I would advise anyone interested in Occupational Therapy to read up on the profession or else try to meet a qualified Occupational Therapist and talk to them about their work.
The internet can be a great resource in getting information. Also information from the universities might indicate if this is a course that is suited to you. A lot of the course work relies on you being a self-directed learner. This makes the course different to other more mainstream/academic courses as the onus is on the student to complete a lot of work independently.
As this is a caring profession an interest in working with people is a must. You also need to be a good communicator as you will be working closely with clients, families and other staff on an ongoing basis.
Organisational skills are essential to enable you to manage a caseload.
Realists are usually interested in 'things' - such as buildings, mechanics, equipment, tools, electronics etc. Their primary focus is dealing with these - as in building, fixing, operating or designing them. Involvement in these areas leads to high manual skills, or a fine aptitude for practical design - as found in the various forms of engineering.
Realists like to find practical solutions to problems using tools, technology and skilled work. Realists usually prefer to be active in their work environment, often do most of their work alone, and enjoy taking decisive action with a minimum amount of discussion and paperwork.
Down Syndrome is a genetic condition caused by the presence of an extra chromosome. Peope with Down Syndrome share certain physical traits, and may also have problems such as heart defects, respiratory problems and eye defects.
Young adults with Down Syndrome variously exhibit the some of following characteristics: auditory and visual impairment; delayed fine- and gross-motor skills; difficulties with thinking and reasoning and applying knowledge in new situations; limited concentration span; poor auditory memory; speech and language impairment; and sequencing difficulties.
People with Down Syndrome will also be more susceptible to certain medical conditions, which affect the thyroid, heart, sight, hearing and overall health.
IMPACT ON LEARNING SKILLS & DEVELOPMENT
Every Down Syndrome student is an individual. The level of general learning disability among children with Down Syndrome can range from mild to profound.
In general, people with Down Syndrome are better able to understand language than to communicate it expressively. As a result, their cognitive skills are often under estimated.
Motor skill development in young people with Down Syndrome is essentially delayed, rather than just different to that of the average student. This delay is typically the result of poor muscle tone and loose joints, recognised traits of people with Down's Syndrome, which affect their motor development.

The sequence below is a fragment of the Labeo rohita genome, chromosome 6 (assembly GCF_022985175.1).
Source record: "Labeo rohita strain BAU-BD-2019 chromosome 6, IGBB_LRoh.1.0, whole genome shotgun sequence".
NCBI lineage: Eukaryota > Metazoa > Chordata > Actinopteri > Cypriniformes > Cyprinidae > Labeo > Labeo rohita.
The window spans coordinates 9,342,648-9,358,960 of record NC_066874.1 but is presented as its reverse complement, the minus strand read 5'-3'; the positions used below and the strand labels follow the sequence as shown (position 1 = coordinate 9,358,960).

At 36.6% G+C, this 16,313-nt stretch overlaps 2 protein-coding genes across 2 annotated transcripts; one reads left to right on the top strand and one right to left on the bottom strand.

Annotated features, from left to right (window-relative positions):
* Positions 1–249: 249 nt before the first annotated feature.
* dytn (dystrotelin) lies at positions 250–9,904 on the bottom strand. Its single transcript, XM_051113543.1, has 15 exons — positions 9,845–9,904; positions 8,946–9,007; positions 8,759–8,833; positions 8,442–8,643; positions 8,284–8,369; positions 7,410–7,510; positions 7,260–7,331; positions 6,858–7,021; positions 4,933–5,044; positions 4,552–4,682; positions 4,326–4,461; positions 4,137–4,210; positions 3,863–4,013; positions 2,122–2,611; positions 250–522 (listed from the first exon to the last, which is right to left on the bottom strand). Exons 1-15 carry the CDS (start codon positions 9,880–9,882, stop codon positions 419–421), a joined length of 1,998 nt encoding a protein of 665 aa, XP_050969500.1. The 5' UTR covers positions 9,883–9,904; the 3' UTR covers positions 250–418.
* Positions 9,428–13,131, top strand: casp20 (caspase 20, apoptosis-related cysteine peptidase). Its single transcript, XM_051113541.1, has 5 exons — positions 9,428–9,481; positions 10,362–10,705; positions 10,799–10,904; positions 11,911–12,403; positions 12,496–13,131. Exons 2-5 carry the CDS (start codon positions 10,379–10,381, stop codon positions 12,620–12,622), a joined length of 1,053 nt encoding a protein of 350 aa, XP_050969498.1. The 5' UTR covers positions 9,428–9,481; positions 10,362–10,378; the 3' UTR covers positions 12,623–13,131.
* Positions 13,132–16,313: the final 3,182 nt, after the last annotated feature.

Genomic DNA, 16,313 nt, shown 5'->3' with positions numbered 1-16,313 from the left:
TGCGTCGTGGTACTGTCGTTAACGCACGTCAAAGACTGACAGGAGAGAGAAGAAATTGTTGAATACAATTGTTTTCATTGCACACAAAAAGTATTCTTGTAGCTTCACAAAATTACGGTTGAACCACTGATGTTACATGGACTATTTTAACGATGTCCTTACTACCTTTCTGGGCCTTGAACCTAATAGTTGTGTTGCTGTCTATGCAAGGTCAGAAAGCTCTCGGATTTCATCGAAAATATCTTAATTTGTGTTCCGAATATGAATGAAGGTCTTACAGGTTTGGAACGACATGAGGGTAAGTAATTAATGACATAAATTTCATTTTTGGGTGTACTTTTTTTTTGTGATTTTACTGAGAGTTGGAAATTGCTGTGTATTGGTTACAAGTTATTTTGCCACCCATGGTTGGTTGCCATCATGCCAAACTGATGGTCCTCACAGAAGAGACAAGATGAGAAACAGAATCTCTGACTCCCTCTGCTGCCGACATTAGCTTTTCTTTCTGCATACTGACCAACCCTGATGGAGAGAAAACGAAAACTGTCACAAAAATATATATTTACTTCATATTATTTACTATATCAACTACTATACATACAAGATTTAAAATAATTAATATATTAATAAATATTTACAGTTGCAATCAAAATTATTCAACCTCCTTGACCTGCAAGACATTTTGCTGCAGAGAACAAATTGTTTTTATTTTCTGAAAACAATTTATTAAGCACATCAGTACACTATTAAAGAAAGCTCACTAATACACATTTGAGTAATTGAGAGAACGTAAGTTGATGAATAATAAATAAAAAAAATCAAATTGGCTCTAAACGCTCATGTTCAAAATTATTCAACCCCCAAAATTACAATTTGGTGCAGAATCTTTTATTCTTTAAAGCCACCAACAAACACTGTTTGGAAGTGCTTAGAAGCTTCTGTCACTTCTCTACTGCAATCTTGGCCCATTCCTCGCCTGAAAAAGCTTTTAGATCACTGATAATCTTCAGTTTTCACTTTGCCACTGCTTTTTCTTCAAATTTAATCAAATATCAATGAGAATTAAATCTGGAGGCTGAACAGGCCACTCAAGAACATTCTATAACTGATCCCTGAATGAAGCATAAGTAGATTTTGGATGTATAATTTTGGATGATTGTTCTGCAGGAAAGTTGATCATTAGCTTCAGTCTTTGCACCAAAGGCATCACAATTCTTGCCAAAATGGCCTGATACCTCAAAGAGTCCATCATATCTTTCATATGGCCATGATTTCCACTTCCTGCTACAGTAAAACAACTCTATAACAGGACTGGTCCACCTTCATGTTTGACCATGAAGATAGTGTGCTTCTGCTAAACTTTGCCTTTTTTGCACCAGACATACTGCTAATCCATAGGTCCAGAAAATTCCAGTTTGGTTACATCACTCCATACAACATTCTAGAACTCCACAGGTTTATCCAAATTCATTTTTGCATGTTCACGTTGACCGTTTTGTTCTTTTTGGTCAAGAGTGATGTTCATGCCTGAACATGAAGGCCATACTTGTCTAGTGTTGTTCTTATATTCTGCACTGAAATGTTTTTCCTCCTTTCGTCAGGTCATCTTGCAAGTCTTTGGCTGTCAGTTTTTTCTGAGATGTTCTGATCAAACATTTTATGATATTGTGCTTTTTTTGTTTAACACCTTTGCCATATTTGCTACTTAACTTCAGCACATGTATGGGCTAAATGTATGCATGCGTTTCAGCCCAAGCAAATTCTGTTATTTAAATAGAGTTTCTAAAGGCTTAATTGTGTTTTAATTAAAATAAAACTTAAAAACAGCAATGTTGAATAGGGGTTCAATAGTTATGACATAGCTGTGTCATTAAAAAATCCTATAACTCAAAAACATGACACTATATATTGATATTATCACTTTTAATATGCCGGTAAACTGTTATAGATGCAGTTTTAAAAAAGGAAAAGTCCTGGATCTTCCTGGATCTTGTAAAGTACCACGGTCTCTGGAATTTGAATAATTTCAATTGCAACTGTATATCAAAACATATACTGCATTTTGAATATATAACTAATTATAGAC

Learning Strategies and Supports
Students with Down Syndrome should be treated as individuals whose education is based on an assessment of his/her individual strengths and needs.
The rate of learning and information processing is slower for the person with Down Syndrome. This can be corrected significantly by early interventions.
Students with Down Syndrome are strong visual learners, so teaching is most effective when it includes a strong emphasis on visual learning - visual demonstrations; pictures and illustrations etc.
Many children with Down Syndrome are able to develop their reading skills to a useful and practical level and, in so doing, can also improve and develop their verbal comprehension, and speech and language skills.
Active participation in physical education class will encourage motor development in these students. Make sure the teenager with Down Syndrome is not left on the sidelines, as long as no medical reason would suggest s/he do so. With continual practice, their motor skills will improve.
The numbers of pupils with Down Syndrome being included in mainstream classrooms are increasing, as we see changes in attitudes and values, as well as new policy and legislative developments.
Children with Down Syndrome have been treated differently under Department of Education rules since 2005, regarding allocation of resource teaching hours, depending on a diagnosis of 'moderate general learning disability' or 'mild general learning disability'.
A child with Down Syndrome and a moderate GLD diagnosis is entitled to four hours and 15 minutes of weekly resource teaching hours, whereas a child with Down Syndrome and a mild GLD diagnosis, does not get an individual allocation unless he/she qualifies by reason of some other special need (i.e a visual impairment).
The Department of Education has been asked to rectify the situation. A replacement model is being designed by the NCSE to end the differentiation between general allocation and individual hours, giving each school a set number of special teachers based on the overal profile of the pupil population. The model. which was due to be in place for September 2015 has not yet been finalised.
NOTE: The allocation of 2.5 extra resource hours for pupils with ‘mild’ Down syndrome was announced 24/3/15. Making the announcement, Minister for Education and Skills, Jan O’Sullivan said that the government has agreed that additional resources will be allocated to schools as an interim measure to support those children with Down syndrome, who are not already supported through the National Council for Special Education’s (NCSE) annual allocation process.
At Secondary Level Education:
When a student with Down Syndrome starts secondary school from a regular mainstream environment in primary school, the social and learning needs of the student would be best served by enrolment in a regular, mainstream class in the secondary school. The support of a Special Needs Assistant (SNA) is crucial for the success of such a transition. (Ref Down Syndrome Ireland)